Bitwig Announces Studio 3.2

Bitwig has announced Bitwig Studio 3.2, an update to their namesake DAW that they say focuses on delivering greater control and sculpting possibilities.

Here’s what they have to say about the new features in Bitwig Studio 3.2:


EQ+ brings a new look and modern sound to Bitwig Studio. Clicking on the EQ curve adds a band that can be dragged right into place. Along with 14 filter options and up to eight bands, EQ+ also has an Adaptive-Q option to narrow the width of bands as their gain increases, in addition to global frequency Shift and Gain controls, ‘soloing’ a band while dragging it for precise editing, and different oversampling modes. Taken together, sculpting a sound is now more like drawing the spectrum than twiddling knobs.

And while it is a graphic equalizer, EQ+ goes a step further by applying a rainbow color spectrum to the EQ curve. The color of each band’s frequency is then used to color that band. Seeing frequency settings colored predictably creates a kind of sonic muscle memory, connecting sound with visuals. So in the same way that your first controller knob always has a red flag in Bitwig (up to a purple flag for the 8th knob), frequency controls will start showing you the sound before you hit play.

The rainbow spectrum can also be seen in trusty EQ-2 and EQ-5, and frequency controls are now rainbow-ized in various filter and tuning controls across 20+ Bitwig devices.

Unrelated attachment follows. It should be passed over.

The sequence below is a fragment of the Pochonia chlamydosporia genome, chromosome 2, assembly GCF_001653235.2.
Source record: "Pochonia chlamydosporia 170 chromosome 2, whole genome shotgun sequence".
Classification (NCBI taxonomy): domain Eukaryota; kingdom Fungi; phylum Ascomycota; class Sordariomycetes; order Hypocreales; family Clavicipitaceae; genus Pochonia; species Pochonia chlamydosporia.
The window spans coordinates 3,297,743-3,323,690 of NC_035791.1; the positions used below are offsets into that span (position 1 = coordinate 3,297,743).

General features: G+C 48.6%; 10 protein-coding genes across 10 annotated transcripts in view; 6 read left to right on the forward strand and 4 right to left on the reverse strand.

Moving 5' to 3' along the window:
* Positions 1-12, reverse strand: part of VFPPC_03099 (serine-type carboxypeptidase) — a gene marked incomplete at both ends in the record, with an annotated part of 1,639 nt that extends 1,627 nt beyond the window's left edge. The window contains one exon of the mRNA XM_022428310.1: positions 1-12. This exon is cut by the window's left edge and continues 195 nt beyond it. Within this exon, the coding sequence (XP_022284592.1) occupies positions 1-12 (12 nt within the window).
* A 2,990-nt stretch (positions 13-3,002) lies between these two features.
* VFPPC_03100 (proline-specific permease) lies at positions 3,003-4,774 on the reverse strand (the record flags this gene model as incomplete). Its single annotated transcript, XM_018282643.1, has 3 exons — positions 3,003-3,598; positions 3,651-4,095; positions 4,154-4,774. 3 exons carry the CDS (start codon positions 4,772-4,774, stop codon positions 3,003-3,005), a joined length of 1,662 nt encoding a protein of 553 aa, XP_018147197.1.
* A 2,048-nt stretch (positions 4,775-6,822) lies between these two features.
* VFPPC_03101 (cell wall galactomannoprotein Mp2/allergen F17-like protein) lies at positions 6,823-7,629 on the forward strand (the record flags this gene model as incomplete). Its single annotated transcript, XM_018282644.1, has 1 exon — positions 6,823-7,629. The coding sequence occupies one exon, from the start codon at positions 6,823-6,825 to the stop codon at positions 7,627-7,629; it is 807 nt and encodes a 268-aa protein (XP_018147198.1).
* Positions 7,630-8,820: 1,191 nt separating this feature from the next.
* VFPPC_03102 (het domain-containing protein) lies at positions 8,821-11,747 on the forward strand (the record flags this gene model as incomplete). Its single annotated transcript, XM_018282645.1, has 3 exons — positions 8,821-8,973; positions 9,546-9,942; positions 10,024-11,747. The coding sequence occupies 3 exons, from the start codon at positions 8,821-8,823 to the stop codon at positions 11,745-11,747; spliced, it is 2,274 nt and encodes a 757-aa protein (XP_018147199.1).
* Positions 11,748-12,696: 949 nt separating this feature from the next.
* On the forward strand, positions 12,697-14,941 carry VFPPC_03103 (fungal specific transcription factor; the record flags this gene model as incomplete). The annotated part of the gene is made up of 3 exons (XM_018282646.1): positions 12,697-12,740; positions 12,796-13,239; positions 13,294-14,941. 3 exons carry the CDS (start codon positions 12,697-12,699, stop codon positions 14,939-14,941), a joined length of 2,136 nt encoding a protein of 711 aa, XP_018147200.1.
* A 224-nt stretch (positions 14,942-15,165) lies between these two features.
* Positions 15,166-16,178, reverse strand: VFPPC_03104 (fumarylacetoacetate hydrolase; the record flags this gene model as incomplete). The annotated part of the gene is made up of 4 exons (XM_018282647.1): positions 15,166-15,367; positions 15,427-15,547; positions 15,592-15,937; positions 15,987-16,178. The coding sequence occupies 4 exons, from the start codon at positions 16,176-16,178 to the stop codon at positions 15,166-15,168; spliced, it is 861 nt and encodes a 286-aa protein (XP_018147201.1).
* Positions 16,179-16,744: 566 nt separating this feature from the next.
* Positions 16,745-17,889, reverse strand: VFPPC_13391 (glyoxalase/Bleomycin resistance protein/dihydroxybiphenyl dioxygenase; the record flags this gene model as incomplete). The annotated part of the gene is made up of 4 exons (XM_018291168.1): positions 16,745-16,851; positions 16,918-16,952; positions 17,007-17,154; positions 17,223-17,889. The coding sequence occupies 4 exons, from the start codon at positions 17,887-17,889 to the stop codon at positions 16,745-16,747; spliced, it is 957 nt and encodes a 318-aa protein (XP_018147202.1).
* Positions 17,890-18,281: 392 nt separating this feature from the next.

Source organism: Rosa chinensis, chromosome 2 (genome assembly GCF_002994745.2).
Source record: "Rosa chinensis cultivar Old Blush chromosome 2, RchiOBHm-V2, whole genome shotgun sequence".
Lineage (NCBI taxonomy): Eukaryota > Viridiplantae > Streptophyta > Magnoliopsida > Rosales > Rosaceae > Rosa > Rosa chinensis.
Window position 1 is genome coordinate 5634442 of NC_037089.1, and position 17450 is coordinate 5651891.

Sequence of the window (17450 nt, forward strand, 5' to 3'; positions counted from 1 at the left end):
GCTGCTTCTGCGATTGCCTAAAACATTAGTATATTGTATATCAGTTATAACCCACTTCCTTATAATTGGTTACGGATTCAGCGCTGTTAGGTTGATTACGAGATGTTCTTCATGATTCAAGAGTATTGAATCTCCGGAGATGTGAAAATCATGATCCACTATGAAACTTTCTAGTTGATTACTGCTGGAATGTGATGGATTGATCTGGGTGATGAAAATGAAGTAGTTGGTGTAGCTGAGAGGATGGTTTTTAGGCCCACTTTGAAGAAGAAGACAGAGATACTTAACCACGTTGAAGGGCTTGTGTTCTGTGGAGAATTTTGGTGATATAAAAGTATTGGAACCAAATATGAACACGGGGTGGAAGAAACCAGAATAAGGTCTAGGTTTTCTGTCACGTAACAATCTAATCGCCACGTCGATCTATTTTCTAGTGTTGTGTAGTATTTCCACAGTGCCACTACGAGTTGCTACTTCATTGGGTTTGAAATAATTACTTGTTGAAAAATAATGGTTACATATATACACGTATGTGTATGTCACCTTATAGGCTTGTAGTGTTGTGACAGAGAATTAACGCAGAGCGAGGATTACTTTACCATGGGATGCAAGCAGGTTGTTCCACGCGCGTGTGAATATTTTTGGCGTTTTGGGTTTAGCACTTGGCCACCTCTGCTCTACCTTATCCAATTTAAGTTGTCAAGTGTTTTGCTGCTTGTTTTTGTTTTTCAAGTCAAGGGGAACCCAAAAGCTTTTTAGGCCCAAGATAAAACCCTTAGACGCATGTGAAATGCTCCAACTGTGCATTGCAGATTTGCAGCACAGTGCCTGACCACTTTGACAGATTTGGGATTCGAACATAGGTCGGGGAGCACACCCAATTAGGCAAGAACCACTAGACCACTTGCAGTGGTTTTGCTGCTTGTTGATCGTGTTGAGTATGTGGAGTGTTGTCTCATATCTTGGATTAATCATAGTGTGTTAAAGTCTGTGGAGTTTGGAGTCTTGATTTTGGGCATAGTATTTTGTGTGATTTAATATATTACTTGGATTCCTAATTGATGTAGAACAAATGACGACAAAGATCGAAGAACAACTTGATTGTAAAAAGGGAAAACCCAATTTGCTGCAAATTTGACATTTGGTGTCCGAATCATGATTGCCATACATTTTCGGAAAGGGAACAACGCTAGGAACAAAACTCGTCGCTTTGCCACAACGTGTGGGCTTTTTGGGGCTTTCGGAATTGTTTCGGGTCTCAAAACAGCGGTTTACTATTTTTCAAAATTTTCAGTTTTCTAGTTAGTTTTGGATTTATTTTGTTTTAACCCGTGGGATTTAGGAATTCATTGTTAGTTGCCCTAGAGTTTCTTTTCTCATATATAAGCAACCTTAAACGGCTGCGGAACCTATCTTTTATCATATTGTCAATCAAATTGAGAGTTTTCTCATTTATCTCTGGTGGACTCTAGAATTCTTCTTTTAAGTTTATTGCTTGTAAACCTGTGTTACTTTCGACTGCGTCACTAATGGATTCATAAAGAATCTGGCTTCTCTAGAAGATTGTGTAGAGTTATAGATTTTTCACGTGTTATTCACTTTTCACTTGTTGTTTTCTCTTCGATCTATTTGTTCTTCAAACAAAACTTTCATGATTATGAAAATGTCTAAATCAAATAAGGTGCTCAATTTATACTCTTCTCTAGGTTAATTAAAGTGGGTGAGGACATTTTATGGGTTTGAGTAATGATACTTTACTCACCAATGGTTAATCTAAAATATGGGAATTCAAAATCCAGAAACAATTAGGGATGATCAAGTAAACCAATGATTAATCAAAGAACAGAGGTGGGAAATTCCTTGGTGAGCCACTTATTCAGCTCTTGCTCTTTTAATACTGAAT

Bitwig Studio’s new Saturator is a unique waveshaper for cooking up any sound material with adding the right amount of buzzing, rumble and warmth. Unlike most waveshapers or distortions, this one works in the log domain, just like our ears. So with Saturator, richness can be added to any sound in just the right places.

The basic, high-level panel displays the curve being applied along with Drive, gain Normalize, and low-pass controls that can either lighten the saturation or turn it into a dynamics processor.

The expanded curve editor offers a matching set of Threshold, transform Amount, and Knee controls for the Quiet and Loud portions of the signal. And additional skew controls take the Loud sounds and treat the positive and negative transients differently, adding additional richness to the sound and spectrum.

We’ve also added a Saturator module to The Grid, where polyphony allows each note to be independently shaped for even more sonic possibilities.

Evolving Sounds

While tools like EQ+ and Saturator are made for fine control over sound, some tools bring life and pleasant unpredictability to your process. The play between will and luck is at the heart of these tools, just as it’s at the center of making music.

Arpeggiator, a source of creativity in all versions of Bitwig Studio, has added a number of features and possibilities. Along with controls for velocity and note length, each step now has a pitch control too, like step sequencing new patterns on top of the notes being held. And for those using MPE-enabled or other advanced controllers, micro-pitch changes are now tracked, and per-note pressure messages will update note velocities for more dynamic performances.

Additionally, a number of new arpeggiation shapes have been added to either blossom out from the center, spiral in toward the middle, keep the order notes were played in, and more. You can also swap the synced timing out for a millisecond clock, maybe to stutter the end of a phrase. Or keep a note interval but play it off the beat grid. Or turn global note length up to 400% and let notes overlap for new harmonies. Or even Humanize step start times and velocities. The piano interface is newly flexible.